Behold, Republicans. The Rosetta Stone for your demise has been unearthed right here in Michigan.
After last week's bloodbath, conservatives are desperately trying to decipher exit poll data and county-by-county vote tallies for answers as to what went wrong. But the key to Republican renewal is right in front of us.
Let's journey to the 7th Congressional District, that swath of rural rugged individualism from the Lansing suburbs to the Indiana-Ohio border. The district was designed to be the most Republican in the state, but come January, a liberal Democrat will represent it in Congress.
State Sen. Mark Schauer, D-Battle Creek, toppled Republican U.S. Rep. Tim Walberg 49 to 47 percent on Nov. 4. True to his petulant nature, the soon-to-be-ex-congressman waited well into the next day to concede, I'm told, although the results were clear.
How did this happen? Ask Joe Schwarz.
Back in 2004, the centrist eked out a GOP primary win for an open seat against Walberg and four other cookie-cutter conservatives. Schwarz's bipartisan appeal earned him 58 percent of the vote in the general.
The Battle Creek physician and 16-year veteran of the state Senate was ranked one of the top 10 most effective freshman members of Congress. He trekked home every weekend, hitting the pig roast circuit in the southern counties like Lenawee and Hillsdale that regarded him with suspicion, despite his conservative bona fides as a decorated Vietnam War veteran and CIA operative, who among other things, helped save Indonesia from a violent Communist coup.
Walberg, a faceless former state rep and Bible salesman, spied an opening. No one could beat Schwarz in a general election - that was clear - but GOP primaries are odd, cloistered contests that disproportionately draw the far right.
With a little help (say, about $1 million) from the anti-tax smear machine Club for Growth, Wally was in business for '06. The Club reduced Schwarz to a caricature, an "embarrassingly liberal" dude who liked nothing better than dispensing Viagra to bums on welfare. As an evangelical preacher, Walberg took care of the church crowd, warning that the good doctor was a baby-killing gay lover out to steal our guns.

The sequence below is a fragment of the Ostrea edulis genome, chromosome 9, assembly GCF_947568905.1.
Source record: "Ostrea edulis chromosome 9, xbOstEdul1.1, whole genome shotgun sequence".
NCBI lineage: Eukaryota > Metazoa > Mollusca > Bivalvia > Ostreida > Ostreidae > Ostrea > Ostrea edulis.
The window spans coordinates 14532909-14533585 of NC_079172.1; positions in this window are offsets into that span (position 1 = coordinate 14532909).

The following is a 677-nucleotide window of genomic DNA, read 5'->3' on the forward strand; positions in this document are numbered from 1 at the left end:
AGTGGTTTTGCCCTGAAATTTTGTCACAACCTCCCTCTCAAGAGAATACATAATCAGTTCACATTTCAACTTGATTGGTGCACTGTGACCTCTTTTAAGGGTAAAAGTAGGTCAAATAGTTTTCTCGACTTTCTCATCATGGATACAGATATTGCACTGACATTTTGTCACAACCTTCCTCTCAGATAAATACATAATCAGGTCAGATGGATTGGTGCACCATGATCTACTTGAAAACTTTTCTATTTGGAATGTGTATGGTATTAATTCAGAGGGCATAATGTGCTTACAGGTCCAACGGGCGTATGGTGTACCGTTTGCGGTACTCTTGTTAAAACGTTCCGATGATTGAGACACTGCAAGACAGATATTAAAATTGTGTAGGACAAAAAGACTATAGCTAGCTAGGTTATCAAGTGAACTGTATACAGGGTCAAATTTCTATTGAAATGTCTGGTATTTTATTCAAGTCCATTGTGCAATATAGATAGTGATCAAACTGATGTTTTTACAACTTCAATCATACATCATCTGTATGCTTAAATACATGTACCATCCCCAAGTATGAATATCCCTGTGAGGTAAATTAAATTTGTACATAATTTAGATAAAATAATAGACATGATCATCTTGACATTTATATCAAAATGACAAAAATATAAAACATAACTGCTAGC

Schwarz wasn't helped any when he had to take controversial votes on issues like gay marriage, which he said was redundant. So why did former Majority Leader John Boehner allow that to come to the floor? Why didn't the Michigan Republican Party and the National Republican Congressional Committee sit Timmy down and tell him to butt out?
Because the truth is, the Republican machinery is controlled from top to bottom by right-wing activists. And they like Walberg's politics a lot more than Schwarz's. The seat will always stay Republican, they reasoned, so why not trade a maverick for a foot soldier?
In the end, it wasn't even close. Walberg won by 6 points. But the darling of the far right couldn't even break 50 percent that fall against Sharon Renier, an organic chicken farmer with $1.03 in the bank.
"You're just setting this seat up for Mark Schauer to win it in 2008," warned Schwarz aide Matt Marsden, who was promptly mocked for having sour grapes.
One of the cynics, columnist Brad Flory, conceded this week in the Jackson Citizen Patriot, "Those Schwarz people look like geniuses now."
This year, Republicans lost another crop of moderates thanks to Club for Growth's scorched earth tactics, including U.S. Rep. Wayne Gilchrest in Maryland and U.S. Rep. Heather Wilson in New Mexico.
Enough is enough. The GOP needs a moratorium on primarying incumbents, stat.
The holy grail of ideological purity has proven to be the priciest of illusions. The number of seats lost because the GOP no longer appeals to moderate, suburban voters is staggering. Many centrists have fled the party (Schwarz is a Republican-leaning independent who endorsed Schauer), thus robbing the GOP of institutional knowledge critical to rebuild.
Indeed, much of the brain trust - Colin Powell, former U.S. Sen. Lincoln Chafee, former Rep. Jim Leach - are odds-on favorites to join the Barack Obama administration.
Sadly, there are few grown-ups to tell the right-wing rapscallions to put down the Pop Rocks and come down from the sugar high of deliciously divisive politics. They don't work anymore.
Karl Rove ain't the messiah -he's just another washed-up pundit on teevee who's fallen into the trap of insisting elections can be won with the same nasty tactics from his glory days. Electorates change. Politics change. The Republican Party needs to be nimbler and more inclusive to survive and flourish.
So where's the party heading in Michigan? State Sen. Alan Cropsey, R-DeWitt, a close ally of Walberg and a Bob Jones University grad, reportedly has the answer to the GOP's woes in '10.
Why, a ballot question banning gay adoption, of course.
Now, I could show him the data that initiatives don't drive up the vote unless it's on affirmative action (and that's already been done, folks).
But Cropsey undoubtedly has God on his side. And Democrats from Grosse Pointe to Grayling are hoping he keeps the faith.